I’ve been commissioned to do an artistic exploration of Panarchy. What’s panarchy? What did I make? Why me? I’ll answer these questions in this post and show the results of this project!
Over a year ago, I accidentally created a feedback loop when I was messing around with screen sharing software. I recorded the full screen of the computer, and showed this recording again in full screen on the same computer. I applied the result, a visual feedback loop, as part of a reflection session during my master studies. In some of the video’s in this post you can see images of my web spaces fading away, turning green, mutating and glitching. And because at Ars Electronica my work was presented alongside a really cool work of Mischa Daams, I still had feedback loops in the back of my mind. When asked to explore the theme of panarchy, this is the technique I’ve chosen to work with.
Panarchy is the paradigm of multiple interconnected parallel and nested complex adaptive systems on different spatial and temporal scales.
A complex adaptive system is you, your family, your community, your network, your environment and us living in the Anthropocene, the man-made era. Panarchy is about how we can take influence and cause effects on different spatial and temporal scales, for the good and the bad.
Panarchy is about change, panarchy is how a small event can have large unpredicted effects. Panarchy is to expect the unexpected and improvise upon that.
Rob van Haren
Panarchy & Me
Initially I didn’t quite understand why I was asked to explore panarchy. But then I started to realise, I’ve been putting it into practice for quite a while! I’ve been creating complex systems, connecting computer systems with individual humans, on a large scale and this has been leading to unexpected outcomes. For me and the people involved. For example with Rapping.Reviews I made a computer system that compiles rap battles from online movie reviews. The first unexpected outcomes are the 13.000 rap battle music video’s. But the ball really started to roll when I began to email 10.000 authors of these movie reviews, to tell them that they’ve been quoted in a rap battle. When I knew how to relate myself to panarchy, I immediately had two plans I wanted to work out. The second plan is another complex dynamic system involving randomness, computers, email and real humans. But this plan is saved for another time. The first one is discussed below.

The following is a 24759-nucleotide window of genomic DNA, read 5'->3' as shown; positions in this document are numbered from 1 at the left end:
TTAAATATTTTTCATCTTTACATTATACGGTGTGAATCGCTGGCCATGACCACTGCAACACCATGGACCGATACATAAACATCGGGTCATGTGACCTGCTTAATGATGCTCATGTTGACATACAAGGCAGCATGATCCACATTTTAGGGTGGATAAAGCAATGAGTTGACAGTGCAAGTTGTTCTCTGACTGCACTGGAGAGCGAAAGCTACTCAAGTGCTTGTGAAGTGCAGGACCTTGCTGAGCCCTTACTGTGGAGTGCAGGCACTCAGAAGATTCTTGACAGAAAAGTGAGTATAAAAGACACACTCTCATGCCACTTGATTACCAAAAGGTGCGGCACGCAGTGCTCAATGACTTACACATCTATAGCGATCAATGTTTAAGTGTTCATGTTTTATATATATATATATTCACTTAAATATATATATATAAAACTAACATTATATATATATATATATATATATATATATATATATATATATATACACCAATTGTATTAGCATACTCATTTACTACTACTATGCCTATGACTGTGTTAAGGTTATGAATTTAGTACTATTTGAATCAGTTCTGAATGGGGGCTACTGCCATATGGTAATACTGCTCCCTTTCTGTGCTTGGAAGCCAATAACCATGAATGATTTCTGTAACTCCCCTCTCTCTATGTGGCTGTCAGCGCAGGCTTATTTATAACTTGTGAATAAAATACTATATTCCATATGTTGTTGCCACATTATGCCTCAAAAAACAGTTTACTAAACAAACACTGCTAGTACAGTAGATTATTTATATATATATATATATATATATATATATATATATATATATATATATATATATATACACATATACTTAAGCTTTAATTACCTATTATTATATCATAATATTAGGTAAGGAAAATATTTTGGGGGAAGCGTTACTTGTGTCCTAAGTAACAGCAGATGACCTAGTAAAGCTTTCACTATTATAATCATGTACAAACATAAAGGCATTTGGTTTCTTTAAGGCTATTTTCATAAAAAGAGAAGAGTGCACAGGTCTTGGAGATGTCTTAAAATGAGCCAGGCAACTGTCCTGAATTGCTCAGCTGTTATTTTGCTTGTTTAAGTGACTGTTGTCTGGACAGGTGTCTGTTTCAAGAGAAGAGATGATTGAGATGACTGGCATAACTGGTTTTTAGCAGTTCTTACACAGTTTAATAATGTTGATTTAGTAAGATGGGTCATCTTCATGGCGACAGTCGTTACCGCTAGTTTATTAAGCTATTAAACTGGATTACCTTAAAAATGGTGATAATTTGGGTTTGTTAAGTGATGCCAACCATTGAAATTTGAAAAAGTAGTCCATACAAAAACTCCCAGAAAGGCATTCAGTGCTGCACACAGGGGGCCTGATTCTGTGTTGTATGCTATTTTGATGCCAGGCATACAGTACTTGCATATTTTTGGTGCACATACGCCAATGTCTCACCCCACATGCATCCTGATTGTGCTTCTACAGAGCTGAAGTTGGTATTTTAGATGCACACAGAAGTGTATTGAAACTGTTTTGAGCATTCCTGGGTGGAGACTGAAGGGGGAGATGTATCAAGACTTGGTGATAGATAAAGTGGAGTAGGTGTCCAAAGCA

24 Mutating Feedback Loops inside a Web Browser
The Art & Sustainability research group has commissioned New Media Artist Jip de Beer to work with the theme of panarchy. What you see here, on four screens, are the 24 experimental systems Jip designed wherein panarchy is driving the visuals on the screen. Each system is a feedback loop which takes what’s currently visible on the screen as an input. It mutates this image slightly and then outputs it back to the screen. Infinitely. After a while the next system takes over where the previous one left off. New patterns emerge over time which are caused by the ripple effect of slight mutations in offset, dimension, scale, resolution or color. Some of the systems resemble the aesthetics of moving clouds, smoke or spilled ink.
Jip de Beer
Because panarchy easily get’s really big, it becomes hard to get a grip on it. To have an overview and see the ripple effect small actions can have, I made this work. When you look at it you should be able to follow the dynamics. But the other way around is not so easy. I started out with very small systems, where only a slight mutation happens between each frame. For example, shifting the image 1 pixel to the right. Or applying a small amount of compression. The more iterations I made, the more I mutated the image. And eventually added scripted interruptions from the operating system and I allowed human input via the webcam. Because surely you’re part of panarchy and you can have an influence.
Finally, here I was building up the installation at the Let’s Gro festival in Groningen. I put two systems in front of each other, so they could influence each other via the webcam.
This work is currently being submitted to a conference in Greenland. Hopefully for that event I’ll be able to work out the other plan as well.